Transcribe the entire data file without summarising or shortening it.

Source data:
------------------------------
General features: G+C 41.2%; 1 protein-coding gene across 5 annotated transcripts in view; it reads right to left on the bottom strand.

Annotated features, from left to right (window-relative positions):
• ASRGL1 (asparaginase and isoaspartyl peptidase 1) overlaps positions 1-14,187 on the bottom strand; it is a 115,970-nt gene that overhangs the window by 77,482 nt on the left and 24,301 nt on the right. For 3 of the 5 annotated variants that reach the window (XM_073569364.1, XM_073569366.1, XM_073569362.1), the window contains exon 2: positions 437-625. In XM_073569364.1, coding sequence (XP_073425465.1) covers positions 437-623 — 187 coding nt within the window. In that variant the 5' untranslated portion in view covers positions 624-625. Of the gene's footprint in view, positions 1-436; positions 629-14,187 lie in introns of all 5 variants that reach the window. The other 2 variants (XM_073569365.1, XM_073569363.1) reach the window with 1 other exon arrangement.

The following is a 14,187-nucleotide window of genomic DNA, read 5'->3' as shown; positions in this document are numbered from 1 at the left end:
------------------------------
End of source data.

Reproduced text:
General features: G+C 41.2%; 1 protein-coding gene across 5 annotated transcripts in view; it reads right to left on the bottom strand.

Annotated features, from left to right (window-relative positions):
• ASRGL1 (asparaginase and isoaspartyl peptidase 1) overlaps positions 1-14,187 on the bottom strand; it is a 115,970-nt gene that overhangs the window by 77,482 nt on the left and 24,301 nt on the right. For 3 of the 5 annotated variants that reach the window (XM_073569364.1, XM_073569366.1, XM_073569362.1), the window contains exon 2: positions 437-625. In XM_073569364.1, coding sequence (XP_073425465.1) covers positions 437-623 — 187 coding nt within the window. In that variant the 5' untranslated portion in view covers positions 624-625. Of the gene's footprint in view, positions 1-436; positions 629-14,187 lie in introns of all 5 variants that reach the window. The other 2 variants (XM_073569365.1, XM_073569363.1) reach the window with 1 other exon arrangement.

The following is a 14,187-nucleotide window of genomic DNA, read 5'->3' as shown; positions in this document are numbered from 1 at the left end: